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In the pre-colonial era, Rwandan music was dominated by traditional dances commonly known as amaraba and intore combined, which is a Kinyarwanda word meaning ‘a group of people gathered for a specific purpose’ (usually a good purpose!). When Rwanda was colonized by Belgium, Rwandan music took on Belgian influences. Musical instruments like guitars and pianos started to be used and the imported music favored by the elite who patronized dancehalls and big hotels found its way into everyday life in Rwanda. With the exit of the Belgians in 1961, independent Rwanda formed a closer relationship with France. Rwandan music continued to go west. Much would have been lost, had it not been for traditional musicians who kept local music forms alive.

In the post-colonial period, Rwanda produced popular local bands like Imena, Nyampinga, Les 8 Anges, Les Fellows, Impala, Abamarungu, Los Compagnons de la Chanson, Bisa, Ingenzi and Isibo y’Ishakwe. These bands drew influences from across Africa, especially the Congo, as well as Caribbean zouk and reggae.

The genocide against the Tutsi that came to a head in 1994, but which had started in the 1980s, disrupted music production within Rwanda. Many musicians died, while others moved overseas, bringing their country’s music to cities like Brussels and Paris. For many years, Rwandan-Belgian Cécile Kayirebwa was arguably most internationally acclaimed Rwandan musician, until the arrival in the late-1990s of Rwandan-Canadian Corneille and Jean-Paul Samputu.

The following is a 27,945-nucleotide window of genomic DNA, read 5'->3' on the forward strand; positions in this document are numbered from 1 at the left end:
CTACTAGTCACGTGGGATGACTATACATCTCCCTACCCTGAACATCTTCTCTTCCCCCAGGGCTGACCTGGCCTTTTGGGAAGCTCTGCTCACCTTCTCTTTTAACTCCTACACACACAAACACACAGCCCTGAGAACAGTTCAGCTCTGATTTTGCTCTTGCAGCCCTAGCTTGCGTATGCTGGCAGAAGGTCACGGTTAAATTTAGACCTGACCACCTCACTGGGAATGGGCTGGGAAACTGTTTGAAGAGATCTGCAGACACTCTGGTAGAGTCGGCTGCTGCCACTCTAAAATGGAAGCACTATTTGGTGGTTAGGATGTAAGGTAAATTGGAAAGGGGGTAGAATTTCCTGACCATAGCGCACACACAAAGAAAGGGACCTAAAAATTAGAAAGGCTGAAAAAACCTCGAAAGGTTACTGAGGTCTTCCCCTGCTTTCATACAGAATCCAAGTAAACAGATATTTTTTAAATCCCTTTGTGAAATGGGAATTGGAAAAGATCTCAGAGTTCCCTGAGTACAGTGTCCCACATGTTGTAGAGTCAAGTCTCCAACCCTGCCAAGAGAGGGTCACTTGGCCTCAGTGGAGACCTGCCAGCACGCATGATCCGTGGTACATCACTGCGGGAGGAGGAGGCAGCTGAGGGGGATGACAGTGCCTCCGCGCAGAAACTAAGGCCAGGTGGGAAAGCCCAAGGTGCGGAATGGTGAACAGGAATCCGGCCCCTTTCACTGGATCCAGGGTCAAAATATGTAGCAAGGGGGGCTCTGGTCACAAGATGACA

In recent years, music production has gradually returned to where it was, the rebirth largely spearheaded by Rwandan youth. A crop of new stars have emerged, including  Kamichi, Mani Martin, Tom Close, Urban Boyz, King James, Knowles, Dream Boys, Riderman and Jay Polly. In the past 5 to 10 years new musicians have emerged, including Senderi International Hit, Jule Sentore, P-Fla, Bull Dog, Fireman, Active, Diana Teta and many more.

The music industry in Rwanda is growing and becoming more professional. An increasing number of companies are investing in the development of new talent, including major music festivals like Kigali Up! And competitions like Primus Guma Guma Super Star (PGGSS) and Ishusho K’umuziki Nyarwanda. The launch of Primus Guma Guma Super Star, a local music contest organized by a local brewing company called Bralirwa Ltd. The last three years, has brought to the fore a new crop of young musicians such as Christopher, Amag The Black, Bruce Melodie, Young Grace and others. Some might even argue that the Rwandan music scene is growing congested. Some of the stars of recent years have already faded from the local scene, such as Kitoko, Miss Jojo, Miss Shanel, The Ben and Meddy. However, The Ben and Meddy have been making a name for themselves in the USA.

Today music is one of the emerging sectors in Rwanda’s economy. Rwanda has a growing popular music industry, influenced by East African, Congolese and American music. The dominant genres in Rwanda today have come into existence after the 1994 genocide, specifically hip-hop and R&B, often blended with ragga and pop, as well as gospel and Afrobeat.

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